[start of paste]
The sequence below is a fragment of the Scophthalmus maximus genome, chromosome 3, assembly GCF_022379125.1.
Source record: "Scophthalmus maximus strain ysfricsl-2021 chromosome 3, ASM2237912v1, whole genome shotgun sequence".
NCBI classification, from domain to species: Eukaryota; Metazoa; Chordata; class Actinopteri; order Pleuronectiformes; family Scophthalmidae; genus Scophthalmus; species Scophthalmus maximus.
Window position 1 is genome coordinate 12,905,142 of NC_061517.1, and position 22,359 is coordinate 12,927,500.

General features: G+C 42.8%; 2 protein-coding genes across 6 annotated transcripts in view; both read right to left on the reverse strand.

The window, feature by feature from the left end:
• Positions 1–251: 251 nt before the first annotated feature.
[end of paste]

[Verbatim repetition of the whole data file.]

The sequence below is a fragment of the Scophthalmus maximus genome, chromosome 3, assembly GCF_022379125.1.
Source record: "Scophthalmus maximus strain ysfricsl-2021 chromosome 3, ASM2237912v1, whole genome shotgun sequence".
NCBI classification, from domain to species: Eukaryota; Metazoa; Chordata; class Actinopteri; order Pleuronectiformes; family Scophthalmidae; genus Scophthalmus; species Scophthalmus maximus.
Window position 1 is genome coordinate 12,905,142 of NC_061517.1, and position 22,359 is coordinate 12,927,500.

General features: G+C 42.8%; 2 protein-coding genes across 6 annotated transcripts in view; both read right to left on the reverse strand.

The window, feature by feature from the left end:
• Positions 1–251: 251 nt before the first annotated feature.